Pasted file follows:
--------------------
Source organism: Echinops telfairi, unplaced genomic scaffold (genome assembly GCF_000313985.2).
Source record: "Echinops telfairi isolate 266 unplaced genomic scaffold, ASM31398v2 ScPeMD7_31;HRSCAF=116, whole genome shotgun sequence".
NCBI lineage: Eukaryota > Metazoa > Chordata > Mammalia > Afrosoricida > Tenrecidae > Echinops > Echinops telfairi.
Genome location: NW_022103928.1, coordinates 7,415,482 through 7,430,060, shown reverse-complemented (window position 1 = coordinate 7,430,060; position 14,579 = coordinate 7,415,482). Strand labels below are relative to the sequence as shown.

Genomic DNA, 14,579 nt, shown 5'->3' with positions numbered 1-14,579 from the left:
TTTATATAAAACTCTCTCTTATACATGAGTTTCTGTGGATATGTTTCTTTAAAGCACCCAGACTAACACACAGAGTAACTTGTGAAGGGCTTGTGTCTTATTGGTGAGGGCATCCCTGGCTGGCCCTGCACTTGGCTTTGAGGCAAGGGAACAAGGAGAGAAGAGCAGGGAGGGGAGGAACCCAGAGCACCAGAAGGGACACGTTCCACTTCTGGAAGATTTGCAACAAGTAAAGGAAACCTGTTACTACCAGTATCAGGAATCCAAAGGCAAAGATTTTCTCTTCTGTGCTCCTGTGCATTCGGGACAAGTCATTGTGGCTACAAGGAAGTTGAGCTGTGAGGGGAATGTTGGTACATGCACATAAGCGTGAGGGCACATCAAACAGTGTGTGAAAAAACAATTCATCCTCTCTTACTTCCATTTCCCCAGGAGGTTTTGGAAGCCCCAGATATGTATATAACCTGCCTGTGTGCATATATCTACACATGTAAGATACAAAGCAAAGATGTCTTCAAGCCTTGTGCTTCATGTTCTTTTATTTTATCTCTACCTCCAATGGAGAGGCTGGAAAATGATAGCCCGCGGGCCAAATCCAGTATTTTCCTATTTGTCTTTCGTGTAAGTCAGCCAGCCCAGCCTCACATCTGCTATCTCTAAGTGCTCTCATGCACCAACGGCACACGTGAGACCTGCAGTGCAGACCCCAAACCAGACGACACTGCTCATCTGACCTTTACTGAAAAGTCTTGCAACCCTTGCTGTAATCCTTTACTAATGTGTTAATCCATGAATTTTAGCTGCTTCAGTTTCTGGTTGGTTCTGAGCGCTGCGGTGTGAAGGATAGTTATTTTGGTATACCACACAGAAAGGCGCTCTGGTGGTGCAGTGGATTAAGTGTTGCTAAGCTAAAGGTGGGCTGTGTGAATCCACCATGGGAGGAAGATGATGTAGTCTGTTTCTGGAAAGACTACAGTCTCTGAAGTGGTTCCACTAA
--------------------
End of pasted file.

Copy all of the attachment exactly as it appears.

Source organism: Echinops telfairi, unplaced genomic scaffold (genome assembly GCF_000313985.2).
Source record: "Echinops telfairi isolate 266 unplaced genomic scaffold, ASM31398v2 ScPeMD7_31;HRSCAF=116, whole genome shotgun sequence".
NCBI lineage: Eukaryota > Metazoa > Chordata > Mammalia > Afrosoricida > Tenrecidae > Echinops > Echinops telfairi.
Genome location: NW_022103928.1, coordinates 7,415,482 through 7,430,060, shown reverse-complemented (window position 1 = coordinate 7,430,060; position 14,579 = coordinate 7,415,482). Strand labels below are relative to the sequence as shown.

Genomic DNA, 14,579 nt, shown 5'->3' with positions numbered 1-14,579 from the left:
TTTATATAAAACTCTCTCTTATACATGAGTTTCTGTGGATATGTTTCTTTAAAGCACCCAGACTAACACACAGAGTAACTTGTGAAGGGCTTGTGTCTTATTGGTGAGGGCATCCCTGGCTGGCCCTGCACTTGGCTTTGAGGCAAGGGAACAAGGAGAGAAGAGCAGGGAGGGGAGGAACCCAGAGCACCAGAAGGGACACGTTCCACTTCTGGAAGATTTGCAACAAGTAAAGGAAACCTGTTACTACCAGTATCAGGAATCCAAAGGCAAAGATTTTCTCTTCTGTGCTCCTGTGCATTCGGGACAAGTCATTGTGGCTACAAGGAAGTTGAGCTGTGAGGGGAATGTTGGTACATGCACATAAGCGTGAGGGCACATCAAACAGTGTGTGAAAAAACAATTCATCCTCTCTTACTTCCATTTCCCCAGGAGGTTTTGGAAGCCCCAGATATGTATATAACCTGCCTGTGTGCATATATCTACACATGTAAGATACAAAGCAAAGATGTCTTCAAGCCTTGTGCTTCATGTTCTTTTATTTTATCTCTACCTCCAATGGAGAGGCTGGAAAATGATAGCCCGCGGGCCAAATCCAGTATTTTCCTATTTGTCTTTCGTGTAAGTCAGCCAGCCCAGCCTCACATCTGCTATCTCTAAGTGCTCTCATGCACCAACGGCACACGTGAGACCTGCAGTGCAGACCCCAAACCAGACGACACTGCTCATCTGACCTTTACTGAAAAGTCTTGCAACCCTTGCTGTAATCCTTTACTAATGTGTTAATCCATGAATTTTAGCTGCTTCAGTTTCTGGTTGGTTCTGAGCGCTGCGGTGTGAAGGATAGTTATTTTGGTATACCACACAGAAAGGCGCTCTGGTGGTGCAGTGGATTAAGTGTTGCTAAGCTAAAGGTGGGCTGTGTGAATCCACCATGGGAGGAAGATGATGTAGTCTGTTTCTGGAAAGACTACAGTCTCTGAAGTGGTTCCACTAA